Mark Parker: The Top 10 signs ag technology is getting out of hand
#10. Instead of “recalculating, recalculating,” your GPS says, “Wrong-turn dumb*##!”
#9. Mechanics no longer have grease under their fingernails but they do have carpal tunnel syndrome.
Minerals to Cows
Dr. Ken McMillan
The amount of minerals in forages varies tremendously over the year. Lower levels and availability of calcium and magnesium in lush spring grasses, combined with a cow’s peak need for calcium and magnesium, may mean an increase in cases of milk fever (low calcium), grass tetany (low magnesium) or a combination of both (what I call lactation tetany).
The design for successful feeder calves
Knowing which cattle to bring into the largest feeding company in the beef industry isn’t based on algorithms and vast caches of data, according to Tony Bryant, manager of research at Five Rivers Feeding.
Making hay when the sun doesn’t shine
ou’re supposed to “make hay while the sun shines.” But what happens when it doesn’t shine? For Justin Weatherford, of Florence, S.D., the wet summer and early fall has meant putting up about two-thirds of the amount of hay he needs for his approximately 150 ewes and 1,200 feeder lambs. It also means, thanks to runoff filling low spots, that he’s only going to be able to move about a third of his hay home until a hard freeze firms up the ground.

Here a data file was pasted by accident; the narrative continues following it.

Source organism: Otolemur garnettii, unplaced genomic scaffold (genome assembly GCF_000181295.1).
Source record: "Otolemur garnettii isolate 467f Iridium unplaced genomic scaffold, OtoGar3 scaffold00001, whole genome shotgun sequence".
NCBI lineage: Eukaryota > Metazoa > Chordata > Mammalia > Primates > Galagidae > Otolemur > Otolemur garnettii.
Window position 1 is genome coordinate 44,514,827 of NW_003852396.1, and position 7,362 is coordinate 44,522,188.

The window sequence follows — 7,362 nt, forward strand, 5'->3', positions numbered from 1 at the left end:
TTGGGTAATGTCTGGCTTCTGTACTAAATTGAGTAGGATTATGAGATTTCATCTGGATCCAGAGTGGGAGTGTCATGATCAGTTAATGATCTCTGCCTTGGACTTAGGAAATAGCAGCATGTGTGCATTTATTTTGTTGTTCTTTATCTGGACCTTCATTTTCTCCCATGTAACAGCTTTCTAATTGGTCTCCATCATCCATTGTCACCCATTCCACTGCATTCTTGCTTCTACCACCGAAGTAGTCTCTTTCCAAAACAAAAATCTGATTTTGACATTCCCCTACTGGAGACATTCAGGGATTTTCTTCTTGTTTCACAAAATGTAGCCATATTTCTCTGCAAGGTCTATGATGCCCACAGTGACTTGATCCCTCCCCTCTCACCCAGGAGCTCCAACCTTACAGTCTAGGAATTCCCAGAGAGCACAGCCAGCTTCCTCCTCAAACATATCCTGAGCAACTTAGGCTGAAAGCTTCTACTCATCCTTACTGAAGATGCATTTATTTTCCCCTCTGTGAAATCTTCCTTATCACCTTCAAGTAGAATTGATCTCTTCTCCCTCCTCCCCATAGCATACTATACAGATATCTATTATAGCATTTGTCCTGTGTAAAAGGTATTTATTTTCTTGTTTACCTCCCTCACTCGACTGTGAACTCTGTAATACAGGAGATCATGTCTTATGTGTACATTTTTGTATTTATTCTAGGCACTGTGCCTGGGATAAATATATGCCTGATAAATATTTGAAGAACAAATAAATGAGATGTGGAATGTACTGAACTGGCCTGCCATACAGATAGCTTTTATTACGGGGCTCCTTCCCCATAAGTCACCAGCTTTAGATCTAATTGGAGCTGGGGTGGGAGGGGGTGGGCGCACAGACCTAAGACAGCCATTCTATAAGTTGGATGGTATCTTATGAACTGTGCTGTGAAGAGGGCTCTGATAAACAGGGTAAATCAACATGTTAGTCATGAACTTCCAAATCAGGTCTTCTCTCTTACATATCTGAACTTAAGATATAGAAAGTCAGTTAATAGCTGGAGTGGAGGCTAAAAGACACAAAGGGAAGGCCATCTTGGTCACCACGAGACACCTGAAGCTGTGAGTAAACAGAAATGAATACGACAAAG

Testing Hay for Nutrients
Beef Systems Extension Educator Ben Beckman shares ways to sample hay and ensure the best nutritional quality prior to feeding.
Oh, the Places He’s Gone
Finding the perfect balance between life on and off the farm is no easy task. Keith Burgett – a well-traveled veterinarian from Carrollton, Ohio, and longtime Angus producer – seems to have it all worked out. Now retired, Keith dedicated his life to animals large and small, near and far.
BRD: A War With Multiple Fronts
While the cattle industry continues to re ne preventive measures, treatments and overall management, feedlot morbidity, mortality and costs associated with bovine respiratory disease (BRD) stubbornly refuse to improve.